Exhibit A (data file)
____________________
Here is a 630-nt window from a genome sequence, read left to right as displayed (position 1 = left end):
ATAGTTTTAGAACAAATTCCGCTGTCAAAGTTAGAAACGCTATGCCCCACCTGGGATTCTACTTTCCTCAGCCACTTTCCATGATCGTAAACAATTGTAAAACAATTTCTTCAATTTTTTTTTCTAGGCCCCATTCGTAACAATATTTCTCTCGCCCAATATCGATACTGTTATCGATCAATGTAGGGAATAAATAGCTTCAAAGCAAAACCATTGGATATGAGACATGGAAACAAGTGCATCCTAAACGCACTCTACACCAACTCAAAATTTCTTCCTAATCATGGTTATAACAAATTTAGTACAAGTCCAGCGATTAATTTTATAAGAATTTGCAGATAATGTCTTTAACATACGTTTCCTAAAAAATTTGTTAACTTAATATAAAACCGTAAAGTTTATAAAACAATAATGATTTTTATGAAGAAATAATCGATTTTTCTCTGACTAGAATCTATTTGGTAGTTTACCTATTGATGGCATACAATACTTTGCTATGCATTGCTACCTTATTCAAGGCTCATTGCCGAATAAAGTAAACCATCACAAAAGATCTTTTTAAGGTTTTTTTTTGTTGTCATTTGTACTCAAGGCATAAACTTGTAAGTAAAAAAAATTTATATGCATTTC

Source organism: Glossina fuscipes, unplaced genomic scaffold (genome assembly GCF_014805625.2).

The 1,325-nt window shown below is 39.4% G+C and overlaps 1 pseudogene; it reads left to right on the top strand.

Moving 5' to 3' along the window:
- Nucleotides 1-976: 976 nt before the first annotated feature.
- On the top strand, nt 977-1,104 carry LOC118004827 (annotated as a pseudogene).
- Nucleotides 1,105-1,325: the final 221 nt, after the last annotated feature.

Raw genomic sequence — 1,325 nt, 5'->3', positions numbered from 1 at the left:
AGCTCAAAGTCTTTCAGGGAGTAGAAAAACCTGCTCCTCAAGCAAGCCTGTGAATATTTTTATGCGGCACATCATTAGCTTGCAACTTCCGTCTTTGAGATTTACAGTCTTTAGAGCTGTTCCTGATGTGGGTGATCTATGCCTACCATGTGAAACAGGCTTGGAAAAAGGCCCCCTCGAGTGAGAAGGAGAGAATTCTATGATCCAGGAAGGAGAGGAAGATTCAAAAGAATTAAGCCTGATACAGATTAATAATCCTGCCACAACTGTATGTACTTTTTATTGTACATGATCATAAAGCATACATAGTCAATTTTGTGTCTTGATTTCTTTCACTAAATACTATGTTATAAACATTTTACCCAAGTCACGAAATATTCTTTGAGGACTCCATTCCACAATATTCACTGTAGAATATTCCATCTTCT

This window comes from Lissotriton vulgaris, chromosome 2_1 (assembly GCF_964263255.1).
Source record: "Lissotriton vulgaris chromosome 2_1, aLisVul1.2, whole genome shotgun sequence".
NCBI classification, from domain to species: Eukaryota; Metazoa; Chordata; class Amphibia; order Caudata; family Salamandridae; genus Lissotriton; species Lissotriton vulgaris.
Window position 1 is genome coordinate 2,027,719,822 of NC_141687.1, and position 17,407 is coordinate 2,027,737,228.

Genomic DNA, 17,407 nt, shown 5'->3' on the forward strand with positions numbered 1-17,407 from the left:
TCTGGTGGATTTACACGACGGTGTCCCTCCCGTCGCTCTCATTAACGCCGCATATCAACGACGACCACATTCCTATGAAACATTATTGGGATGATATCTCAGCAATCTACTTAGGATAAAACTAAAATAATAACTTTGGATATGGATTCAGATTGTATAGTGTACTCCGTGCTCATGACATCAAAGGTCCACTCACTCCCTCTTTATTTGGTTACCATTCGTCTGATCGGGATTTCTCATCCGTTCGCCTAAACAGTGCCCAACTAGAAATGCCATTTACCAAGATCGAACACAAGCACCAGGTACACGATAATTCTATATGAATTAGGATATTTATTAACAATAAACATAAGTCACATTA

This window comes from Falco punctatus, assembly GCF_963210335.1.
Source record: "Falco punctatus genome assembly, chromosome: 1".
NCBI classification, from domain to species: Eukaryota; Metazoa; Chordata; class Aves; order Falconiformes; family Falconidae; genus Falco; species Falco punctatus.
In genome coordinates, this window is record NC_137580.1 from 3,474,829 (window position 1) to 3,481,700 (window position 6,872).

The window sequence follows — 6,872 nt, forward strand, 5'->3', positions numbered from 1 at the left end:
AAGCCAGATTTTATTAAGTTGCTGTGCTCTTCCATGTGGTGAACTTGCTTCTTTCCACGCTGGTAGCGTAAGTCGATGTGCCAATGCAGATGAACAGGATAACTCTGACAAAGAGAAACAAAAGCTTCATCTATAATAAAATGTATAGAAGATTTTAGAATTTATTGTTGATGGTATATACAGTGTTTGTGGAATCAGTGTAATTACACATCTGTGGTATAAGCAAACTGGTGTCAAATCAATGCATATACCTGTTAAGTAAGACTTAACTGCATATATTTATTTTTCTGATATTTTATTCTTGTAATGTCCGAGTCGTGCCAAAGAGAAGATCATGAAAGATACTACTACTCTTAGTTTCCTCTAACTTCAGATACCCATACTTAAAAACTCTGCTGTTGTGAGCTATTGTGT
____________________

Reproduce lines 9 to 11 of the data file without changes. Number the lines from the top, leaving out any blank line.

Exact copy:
Raw genomic sequence — 1,325 nt, 5'->3', positions numbered from 1 at the left:
AGCTCAAAGTCTTTCAGGGAGTAGAAAAACCTGCTCCTCAAGCAAGCCTGTGAATATTTTTATGCGGCACATCATTAGCTTGCAACTTCCGTCTTTGAGATTTACAGTCTTTAGAGCTGTTCCTGATGTGGGTGATCTATGCCTACCATGTGAAACAGGCTTGGAAAAAGGCCCCCTCGAGTGAGAAGGAGAGAATTCTATGATCCAGGAAGGAGAGGAAGATTCAAAAGAATTAAGCCTGATACAGATTAATAATCCTGCCACAACTGTATGTACTTTTTATTGTACATGATCATAAAGCATACATAGTCAATTTTGTGTCTTGATTTCTTTCACTAAATACTATGTTATAAACATTTTACCCAAGTCACGAAATATTCTTTGAGGACTCCATTCCACAATATTCACTGTAGAATATTCCATCTTCT

This window comes from Lissotriton vulgaris, chromosome 2_1 (assembly GCF_964263255.1).